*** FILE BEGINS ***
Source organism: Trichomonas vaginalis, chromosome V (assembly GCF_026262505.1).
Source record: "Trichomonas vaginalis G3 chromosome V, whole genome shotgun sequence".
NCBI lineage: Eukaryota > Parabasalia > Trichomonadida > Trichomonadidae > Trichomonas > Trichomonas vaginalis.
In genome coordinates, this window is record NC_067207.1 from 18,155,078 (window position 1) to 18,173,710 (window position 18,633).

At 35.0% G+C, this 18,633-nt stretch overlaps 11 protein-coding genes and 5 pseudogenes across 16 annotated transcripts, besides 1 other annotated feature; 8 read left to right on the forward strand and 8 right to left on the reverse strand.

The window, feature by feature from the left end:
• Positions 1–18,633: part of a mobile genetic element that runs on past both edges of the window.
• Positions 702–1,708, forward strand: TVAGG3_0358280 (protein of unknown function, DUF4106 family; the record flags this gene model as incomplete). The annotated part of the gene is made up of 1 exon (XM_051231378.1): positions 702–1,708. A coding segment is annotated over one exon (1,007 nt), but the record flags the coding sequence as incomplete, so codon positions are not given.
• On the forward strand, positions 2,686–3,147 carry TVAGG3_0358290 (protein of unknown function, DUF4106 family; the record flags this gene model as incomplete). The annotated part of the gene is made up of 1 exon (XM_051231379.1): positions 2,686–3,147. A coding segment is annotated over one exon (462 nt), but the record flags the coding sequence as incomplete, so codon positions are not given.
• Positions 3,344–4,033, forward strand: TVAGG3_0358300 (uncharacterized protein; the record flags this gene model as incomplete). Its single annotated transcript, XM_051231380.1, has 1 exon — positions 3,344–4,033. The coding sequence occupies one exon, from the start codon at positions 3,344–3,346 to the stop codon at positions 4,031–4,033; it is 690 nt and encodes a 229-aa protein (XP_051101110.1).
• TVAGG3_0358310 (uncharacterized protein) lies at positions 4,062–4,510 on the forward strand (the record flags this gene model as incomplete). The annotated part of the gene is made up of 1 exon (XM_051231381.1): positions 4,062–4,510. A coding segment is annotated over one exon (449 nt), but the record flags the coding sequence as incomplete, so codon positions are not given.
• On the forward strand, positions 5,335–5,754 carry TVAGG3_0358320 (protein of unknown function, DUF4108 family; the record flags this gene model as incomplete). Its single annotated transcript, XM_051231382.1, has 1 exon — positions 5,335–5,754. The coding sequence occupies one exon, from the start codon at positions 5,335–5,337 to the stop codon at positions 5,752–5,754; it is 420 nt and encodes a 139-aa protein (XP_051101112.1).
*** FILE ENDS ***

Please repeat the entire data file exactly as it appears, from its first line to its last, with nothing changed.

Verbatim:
Source organism: Trichomonas vaginalis, chromosome V (assembly GCF_026262505.1).
Source record: "Trichomonas vaginalis G3 chromosome V, whole genome shotgun sequence".
NCBI lineage: Eukaryota > Parabasalia > Trichomonadida > Trichomonadidae > Trichomonas > Trichomonas vaginalis.
In genome coordinates, this window is record NC_067207.1 from 18,155,078 (window position 1) to 18,173,710 (window position 18,633).

At 35.0% G+C, this 18,633-nt stretch overlaps 11 protein-coding genes and 5 pseudogenes across 16 annotated transcripts, besides 1 other annotated feature; 8 read left to right on the forward strand and 8 right to left on the reverse strand.

The window, feature by feature from the left end:
• Positions 1–18,633: part of a mobile genetic element that runs on past both edges of the window.
• Positions 702–1,708, forward strand: TVAGG3_0358280 (protein of unknown function, DUF4106 family; the record flags this gene model as incomplete). The annotated part of the gene is made up of 1 exon (XM_051231378.1): positions 702–1,708. A coding segment is annotated over one exon (1,007 nt), but the record flags the coding sequence as incomplete, so codon positions are not given.
• On the forward strand, positions 2,686–3,147 carry TVAGG3_0358290 (protein of unknown function, DUF4106 family; the record flags this gene model as incomplete). The annotated part of the gene is made up of 1 exon (XM_051231379.1): positions 2,686–3,147. A coding segment is annotated over one exon (462 nt), but the record flags the coding sequence as incomplete, so codon positions are not given.
• Positions 3,344–4,033, forward strand: TVAGG3_0358300 (uncharacterized protein; the record flags this gene model as incomplete). Its single annotated transcript, XM_051231380.1, has 1 exon — positions 3,344–4,033. The coding sequence occupies one exon, from the start codon at positions 3,344–3,346 to the stop codon at positions 4,031–4,033; it is 690 nt and encodes a 229-aa protein (XP_051101110.1).
• TVAGG3_0358310 (uncharacterized protein) lies at positions 4,062–4,510 on the forward strand (the record flags this gene model as incomplete). The annotated part of the gene is made up of 1 exon (XM_051231381.1): positions 4,062–4,510. A coding segment is annotated over one exon (449 nt), but the record flags the coding sequence as incomplete, so codon positions are not given.
• On the forward strand, positions 5,335–5,754 carry TVAGG3_0358320 (protein of unknown function, DUF4108 family; the record flags this gene model as incomplete). Its single annotated transcript, XM_051231382.1, has 1 exon — positions 5,335–5,754. The coding sequence occupies one exon, from the start codon at positions 5,335–5,337 to the stop codon at positions 5,752–5,754; it is 420 nt and encodes a 139-aa protein (XP_051101112.1).